Various Pot Plant Sizes

How to Choose the Right Size Pot for Your Plant

Are you thinking of growing veggies and flowers in pots? Great idea! But what type of pots should you choose? You’ve a lot more leeway than the average production horticulturist who usually works with standard pot shapes and sizes, starts small to save space, and keeps growing on to larger and larger pots as the plant grows.

Ultimately, the pot sizes and shapes you use will be determined by a combination of factors: the type of plant you’re growing, practical considerations, and aesthetic ones. For the last of these, that’s up to you!

Why Starting Small and Moving to Big is Often Best

Have you grown seedlings in flats before? You can fit literally hundreds of plants into a few square metres of space. That makes caring for them really easy, and you’ll lose less water and plant food than you would if they were in bigger containers. Of course, they can’t stay there, so as soon as the roots have developed a nice, sturdy “plug,” it’s time to transplant.

When choosing the most practical size for your seedlings to be moved to, think about the growth tempo. In general, I think it’s worth going from plug or 10cm seedling pot into the “finished” size when it comes to annuals. They develop so fast!

As a broad rule of thumb, the “finished” size will be one third to one half of the final height and spread of a typical upright-growing plant. That should prevent it from getting top heavy and blowing over at the smallest gust of wind.

Tall Pots versus Wide Pots

When you water a plant, gravity takes the water down through the medium – but it’s not the only force that’s at work. The capillarity of your growing medium also has a role to play. As a result, pots have a layer of wetter soil at the point where capillarity cancels out gravity. This is known as the “perched water table.”

In practice, it means that tall, narrow pots will tend to dry out faster than shorter, wider ones. The perched water table is the same for both, but in the case of a tall pot, the perched water table is out of reach of the plant’s roots. In a broader pot, the perched water table is nearer the soil’s surface making for a higher level of moisture at root level.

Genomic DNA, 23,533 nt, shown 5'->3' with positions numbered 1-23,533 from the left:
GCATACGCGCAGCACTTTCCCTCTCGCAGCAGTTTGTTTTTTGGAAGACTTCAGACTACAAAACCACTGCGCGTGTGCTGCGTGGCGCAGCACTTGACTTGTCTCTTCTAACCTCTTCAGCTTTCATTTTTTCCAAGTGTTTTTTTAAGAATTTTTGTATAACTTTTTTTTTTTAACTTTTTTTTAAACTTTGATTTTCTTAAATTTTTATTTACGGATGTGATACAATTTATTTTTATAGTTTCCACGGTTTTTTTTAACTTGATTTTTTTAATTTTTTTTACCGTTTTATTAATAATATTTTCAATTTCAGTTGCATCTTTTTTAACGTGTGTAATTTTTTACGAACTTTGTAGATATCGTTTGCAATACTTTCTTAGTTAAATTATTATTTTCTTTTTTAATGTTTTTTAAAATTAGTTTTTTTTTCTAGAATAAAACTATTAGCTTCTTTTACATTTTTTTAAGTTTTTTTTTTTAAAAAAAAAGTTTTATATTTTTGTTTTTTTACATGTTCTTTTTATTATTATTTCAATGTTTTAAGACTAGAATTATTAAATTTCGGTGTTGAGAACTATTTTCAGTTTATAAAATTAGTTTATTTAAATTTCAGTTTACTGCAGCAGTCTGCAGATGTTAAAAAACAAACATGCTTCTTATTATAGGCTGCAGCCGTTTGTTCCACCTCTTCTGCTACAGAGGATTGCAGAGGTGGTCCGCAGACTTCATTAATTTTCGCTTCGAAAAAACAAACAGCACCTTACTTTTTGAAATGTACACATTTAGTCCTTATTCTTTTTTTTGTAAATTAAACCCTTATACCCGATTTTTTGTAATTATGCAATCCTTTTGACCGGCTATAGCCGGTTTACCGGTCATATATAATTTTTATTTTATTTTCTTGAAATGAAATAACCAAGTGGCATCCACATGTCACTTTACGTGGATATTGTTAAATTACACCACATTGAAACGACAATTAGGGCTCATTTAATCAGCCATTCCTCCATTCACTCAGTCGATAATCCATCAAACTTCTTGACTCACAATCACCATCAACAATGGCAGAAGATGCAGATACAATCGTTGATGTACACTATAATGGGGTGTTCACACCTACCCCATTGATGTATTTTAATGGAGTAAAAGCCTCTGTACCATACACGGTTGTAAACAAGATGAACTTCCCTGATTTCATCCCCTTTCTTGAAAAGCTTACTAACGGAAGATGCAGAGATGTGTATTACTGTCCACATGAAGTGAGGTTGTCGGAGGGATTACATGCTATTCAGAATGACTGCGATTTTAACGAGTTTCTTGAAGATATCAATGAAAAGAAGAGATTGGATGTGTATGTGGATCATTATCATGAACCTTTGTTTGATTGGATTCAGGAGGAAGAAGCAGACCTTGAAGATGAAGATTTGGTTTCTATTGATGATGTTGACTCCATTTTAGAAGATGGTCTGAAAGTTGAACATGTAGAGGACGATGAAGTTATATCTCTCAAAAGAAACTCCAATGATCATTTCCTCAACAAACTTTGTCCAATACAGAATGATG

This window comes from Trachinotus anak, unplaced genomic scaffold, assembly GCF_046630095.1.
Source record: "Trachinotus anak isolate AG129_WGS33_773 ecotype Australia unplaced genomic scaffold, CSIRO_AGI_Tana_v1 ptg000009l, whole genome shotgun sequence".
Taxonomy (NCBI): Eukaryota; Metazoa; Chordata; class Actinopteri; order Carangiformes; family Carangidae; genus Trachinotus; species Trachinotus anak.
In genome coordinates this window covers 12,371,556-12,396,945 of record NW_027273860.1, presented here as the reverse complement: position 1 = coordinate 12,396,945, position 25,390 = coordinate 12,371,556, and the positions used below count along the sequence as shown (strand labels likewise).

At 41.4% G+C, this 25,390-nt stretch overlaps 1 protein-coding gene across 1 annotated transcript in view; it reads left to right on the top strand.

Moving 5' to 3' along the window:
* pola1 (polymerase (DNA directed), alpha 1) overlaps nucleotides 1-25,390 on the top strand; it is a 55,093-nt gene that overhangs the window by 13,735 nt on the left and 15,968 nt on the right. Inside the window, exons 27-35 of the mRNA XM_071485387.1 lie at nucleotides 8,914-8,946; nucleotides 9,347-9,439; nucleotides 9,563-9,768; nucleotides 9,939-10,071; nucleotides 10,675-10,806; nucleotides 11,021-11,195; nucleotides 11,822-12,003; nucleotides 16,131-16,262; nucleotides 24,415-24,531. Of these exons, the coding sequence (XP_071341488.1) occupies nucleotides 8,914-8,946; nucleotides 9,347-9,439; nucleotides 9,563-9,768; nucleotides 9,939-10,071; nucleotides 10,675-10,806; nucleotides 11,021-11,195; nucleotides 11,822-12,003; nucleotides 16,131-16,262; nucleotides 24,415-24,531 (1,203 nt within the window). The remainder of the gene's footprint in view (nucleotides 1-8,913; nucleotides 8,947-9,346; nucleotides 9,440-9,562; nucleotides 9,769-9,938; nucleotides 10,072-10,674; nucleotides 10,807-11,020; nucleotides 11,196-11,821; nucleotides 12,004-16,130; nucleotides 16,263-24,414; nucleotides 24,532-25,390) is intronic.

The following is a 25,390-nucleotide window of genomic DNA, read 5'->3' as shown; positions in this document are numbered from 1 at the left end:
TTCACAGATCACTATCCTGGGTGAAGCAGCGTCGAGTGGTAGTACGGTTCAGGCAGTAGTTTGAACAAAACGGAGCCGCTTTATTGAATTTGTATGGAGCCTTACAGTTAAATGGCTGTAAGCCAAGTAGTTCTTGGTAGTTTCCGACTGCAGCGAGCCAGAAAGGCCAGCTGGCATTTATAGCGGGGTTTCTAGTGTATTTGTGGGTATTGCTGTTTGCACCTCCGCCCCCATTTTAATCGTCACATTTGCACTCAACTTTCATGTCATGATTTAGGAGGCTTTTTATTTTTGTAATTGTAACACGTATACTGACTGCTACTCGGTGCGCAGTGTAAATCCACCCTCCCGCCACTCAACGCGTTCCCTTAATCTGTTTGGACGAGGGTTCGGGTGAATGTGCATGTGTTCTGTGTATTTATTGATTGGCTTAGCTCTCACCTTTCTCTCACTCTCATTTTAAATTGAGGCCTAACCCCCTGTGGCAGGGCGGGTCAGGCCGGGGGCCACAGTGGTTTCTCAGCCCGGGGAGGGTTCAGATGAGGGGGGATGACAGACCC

Use this interesting fact when considering specific plants and what their water needs are. Tall pots will be better for plants that like dryer conditions, while broader, shallow pots are best for plants that like wetter conditions.

Know Your Plants

Some seedlings, especially those that are to produce root crops, are best sown where they are to grow. That doesn’t change when you’re growing in pots. With root crops, carrots for example, you obviously need enough depth for the roots to be well-formed. If the roots are shallow, for example, with radishes, depth is less important.

Some plants just don’t like to be transplanted at all. That means either sowing them directly into the pots where they’re to finish, or starting them in smaller pots and making sure the root balls will hold together well before attempting a transplant.

This brings us to transplant shock in general. It’s something you can mitigate to a large extent, but avoiding it altogether is certainly an argument in favour of sowing the seeds in the pots where you’ll finish them. You will use more space when they’re young, and they’ll take more water and liquid feeding per plant than they would in flats, but you get to skip transplanting altogether.